Is “sweet spot” domain investing a viable strategy? – Have you used the sweet spot domain investing strategy yet? If you have, how did it work for you? Do you agree with this investors analysis of the sweet spot domain investing strategy? Check out what some investors said.

Looking for pronounceable 4L .com domains – $100 + – If you have any four-letter domain names you would be willing to liquidate for some fast cash, this might be an opportunity. Take a look at the buyers guideline.

Buying .com domains at 2-10% GD Value – Budget: Up to $500.00 – Do you have any domain names with a good Godaddy automated appraisal value? If so and you want to make a up to $500.00 in fast cash, be sure to check out this buyers guidelines.

Real Estate Related Domain Names Wanted – Budget: Up to $10,000.00 – Be sure to check your domain portfolio for one of these real estate related domain names. This buyer is ready to invest if yours meet’s their specified criteria and they fall in love with it.

Savor vs. Savour domains – Niche – Are you investing in either spelling of savor or savour? Have you seen any difference in inquires between the two? Check out what some investors are saying about the words.

Tirox.com sold for $5,502 – That’s not a bad domain name sales report for a five-letter, pronounceable, brandable, .com domain for a mid-four-figures. Do you think it should have sold for more or less than what it sold for

You know you have too many domain names when… – Do you have a funny story about large portfolios getting out of hand or control? Take a look at some of the hilarious things some investors are saying about big portfolios.

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Is Cash or Dot Com King?

Posted on 28 March 2019 by Andrei

Warren Buffett (in)famously said:

Today, people who hold cash equivalents feel comfortable. They shouldn’t. They have opted for a terrible long-term asset, one that pays virtually nothing and is certain to depreciate in value.”

… the same Buffett, however, also stated that:

“Cash is like oxygen, you don’t notice it 99.9% of the time, but when absent it is the only thing you notice.”

While the two seem contradictory to the point of some of you wondering if Warren Buffett was off his meds in at least one of those two situations, they’re actually not. Not at all.

Investors in general and domainers in particular need to understand that there’s a time and place for everything, including a nice little asset class called cash and cash equivalents… and in my opinion, we’re currently in such an environment.

I look around me and don’t see a ton of screaming bargains, warning sign #1 if you will. A lot of assets, including many domain types, seem overvalued at this point in time. Aside from this, there’s also the broader economic perspective, with the market kind of “begging” for a recession in light of the fact that we’re in record-breaking territory when it comes to the time that has passed since the last recession. Warning sign #2.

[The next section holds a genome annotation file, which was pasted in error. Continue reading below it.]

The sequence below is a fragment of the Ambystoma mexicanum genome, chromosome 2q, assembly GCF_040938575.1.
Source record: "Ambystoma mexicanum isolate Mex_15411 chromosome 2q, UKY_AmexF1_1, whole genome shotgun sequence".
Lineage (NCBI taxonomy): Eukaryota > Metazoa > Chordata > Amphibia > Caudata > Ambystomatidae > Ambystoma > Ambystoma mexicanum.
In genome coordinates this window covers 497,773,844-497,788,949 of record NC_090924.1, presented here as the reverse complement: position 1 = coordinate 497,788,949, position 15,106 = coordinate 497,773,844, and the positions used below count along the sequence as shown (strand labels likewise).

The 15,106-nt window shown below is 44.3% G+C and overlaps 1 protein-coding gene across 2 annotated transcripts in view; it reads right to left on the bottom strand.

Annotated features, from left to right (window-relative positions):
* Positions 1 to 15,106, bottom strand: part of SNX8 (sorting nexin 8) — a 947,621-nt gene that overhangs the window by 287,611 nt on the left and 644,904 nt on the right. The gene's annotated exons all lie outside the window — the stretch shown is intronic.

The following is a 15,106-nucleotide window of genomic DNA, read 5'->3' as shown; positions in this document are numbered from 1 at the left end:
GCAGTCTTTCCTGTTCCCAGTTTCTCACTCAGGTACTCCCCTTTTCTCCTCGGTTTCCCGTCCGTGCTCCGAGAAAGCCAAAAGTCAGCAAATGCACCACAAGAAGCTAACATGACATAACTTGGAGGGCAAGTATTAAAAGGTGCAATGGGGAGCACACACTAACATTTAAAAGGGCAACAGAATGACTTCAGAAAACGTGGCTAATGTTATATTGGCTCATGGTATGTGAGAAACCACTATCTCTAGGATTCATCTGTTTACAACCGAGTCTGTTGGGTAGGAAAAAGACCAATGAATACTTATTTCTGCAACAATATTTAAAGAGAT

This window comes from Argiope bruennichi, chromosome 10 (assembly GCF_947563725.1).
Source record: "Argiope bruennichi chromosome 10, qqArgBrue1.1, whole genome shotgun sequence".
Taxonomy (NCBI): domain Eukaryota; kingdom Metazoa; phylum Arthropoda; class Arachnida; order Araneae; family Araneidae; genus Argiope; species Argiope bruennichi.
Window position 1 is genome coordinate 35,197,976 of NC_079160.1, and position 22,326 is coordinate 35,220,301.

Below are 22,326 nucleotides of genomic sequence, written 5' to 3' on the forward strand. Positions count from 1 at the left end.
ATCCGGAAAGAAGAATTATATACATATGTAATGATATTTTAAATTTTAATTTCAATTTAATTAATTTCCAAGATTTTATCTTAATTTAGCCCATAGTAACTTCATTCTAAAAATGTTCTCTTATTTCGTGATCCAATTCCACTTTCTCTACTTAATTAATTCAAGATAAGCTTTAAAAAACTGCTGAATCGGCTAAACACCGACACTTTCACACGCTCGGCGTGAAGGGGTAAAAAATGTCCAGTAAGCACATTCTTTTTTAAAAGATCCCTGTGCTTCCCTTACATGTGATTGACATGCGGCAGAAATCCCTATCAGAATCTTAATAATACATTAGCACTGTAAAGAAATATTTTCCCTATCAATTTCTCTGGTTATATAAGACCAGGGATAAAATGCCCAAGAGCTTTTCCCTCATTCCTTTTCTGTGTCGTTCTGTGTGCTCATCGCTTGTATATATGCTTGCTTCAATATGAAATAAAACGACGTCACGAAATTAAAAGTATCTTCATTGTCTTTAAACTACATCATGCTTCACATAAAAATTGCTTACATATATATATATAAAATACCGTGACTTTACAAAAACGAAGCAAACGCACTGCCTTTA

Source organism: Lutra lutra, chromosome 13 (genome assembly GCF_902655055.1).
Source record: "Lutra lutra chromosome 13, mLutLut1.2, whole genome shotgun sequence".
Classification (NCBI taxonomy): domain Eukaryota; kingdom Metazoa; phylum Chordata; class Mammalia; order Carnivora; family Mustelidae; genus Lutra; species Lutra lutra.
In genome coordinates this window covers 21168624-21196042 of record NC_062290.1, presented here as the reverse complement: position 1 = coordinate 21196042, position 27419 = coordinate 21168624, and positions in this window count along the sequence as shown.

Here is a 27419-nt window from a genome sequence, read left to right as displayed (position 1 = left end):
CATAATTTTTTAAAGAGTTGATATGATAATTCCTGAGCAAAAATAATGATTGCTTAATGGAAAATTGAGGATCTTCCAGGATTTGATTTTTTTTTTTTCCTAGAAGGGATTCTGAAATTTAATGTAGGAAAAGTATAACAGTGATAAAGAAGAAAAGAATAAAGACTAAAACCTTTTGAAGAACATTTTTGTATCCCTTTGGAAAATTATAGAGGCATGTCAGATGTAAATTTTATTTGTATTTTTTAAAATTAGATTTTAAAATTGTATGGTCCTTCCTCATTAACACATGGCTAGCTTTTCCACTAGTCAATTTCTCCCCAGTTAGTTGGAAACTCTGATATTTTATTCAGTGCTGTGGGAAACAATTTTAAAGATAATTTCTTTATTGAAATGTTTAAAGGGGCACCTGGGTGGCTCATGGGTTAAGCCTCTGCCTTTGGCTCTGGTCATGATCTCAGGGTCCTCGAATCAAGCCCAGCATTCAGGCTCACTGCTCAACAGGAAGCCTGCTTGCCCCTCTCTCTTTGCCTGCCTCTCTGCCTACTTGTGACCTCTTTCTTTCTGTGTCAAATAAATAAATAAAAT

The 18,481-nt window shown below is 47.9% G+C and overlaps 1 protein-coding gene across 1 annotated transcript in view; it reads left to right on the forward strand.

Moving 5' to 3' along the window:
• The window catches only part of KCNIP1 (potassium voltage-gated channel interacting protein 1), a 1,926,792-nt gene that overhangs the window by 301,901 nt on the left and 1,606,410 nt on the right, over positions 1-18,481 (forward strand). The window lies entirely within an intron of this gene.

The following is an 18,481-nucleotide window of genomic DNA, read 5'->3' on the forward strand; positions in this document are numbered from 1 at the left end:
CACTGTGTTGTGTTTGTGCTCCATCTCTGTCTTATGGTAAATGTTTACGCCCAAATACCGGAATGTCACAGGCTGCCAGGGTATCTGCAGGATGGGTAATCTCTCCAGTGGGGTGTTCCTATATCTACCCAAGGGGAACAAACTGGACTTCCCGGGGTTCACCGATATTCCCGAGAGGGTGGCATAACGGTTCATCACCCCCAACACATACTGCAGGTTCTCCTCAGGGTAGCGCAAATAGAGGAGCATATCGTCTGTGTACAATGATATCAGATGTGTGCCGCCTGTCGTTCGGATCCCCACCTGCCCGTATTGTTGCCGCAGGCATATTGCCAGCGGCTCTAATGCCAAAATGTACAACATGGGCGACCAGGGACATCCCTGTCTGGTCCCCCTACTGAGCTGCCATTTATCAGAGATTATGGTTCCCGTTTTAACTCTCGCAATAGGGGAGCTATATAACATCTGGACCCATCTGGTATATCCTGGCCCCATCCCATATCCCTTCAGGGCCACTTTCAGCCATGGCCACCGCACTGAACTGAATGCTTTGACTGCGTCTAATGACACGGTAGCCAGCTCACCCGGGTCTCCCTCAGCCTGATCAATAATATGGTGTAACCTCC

Since there can never be certainties and nobody can predict the future, it’s ultimately on you as an investor (domainer in our case) to choose how you position yourself.

After the Great Recession, for example, I was in full-on buying mode. Domain values had collapsed and I felt like a child with money in his hands in an amusement park. Again, there’s a time and place for everything, with some of my best acquisitions ever having been made after the Great Recession, when everyone was panicking. Before my time as a domainer, the same way, you had examples of people such as Frank Schilling who were snagging expired domains left and right after the Dot Com Bubble, when others thought this Internet thing was close to dead, that it was a fad all along and laughed at the many people who lost money via tech stock speculation.

Nowadays, IMO, the opposite is true.

The best play I see right now is aggressively accumulating a position in cash and cash equivalents. This means working even harder than usual so as to make more money, for domainers it can mean being more willing than in the past few years to accept offers, it might mean liquidating some of your positions in other asset classes that you consider overvalued and so on.

Of course, this attitude is not without risk.

As they say, the market can remain irrational longer than you can remain solvent and even if you’re not burdened by let’s say debt, the market is remarkably good at testing your patient to the point of wanting to make you give up.

Also, as mentioned at the very beginning of this article, you’re guaranteed to lose purchasing power as a result of inflation but if the market ultimately agrees with you and there’s a deflationary event like a market crash, asset prices will plummet to the point of making it all more than worth your while.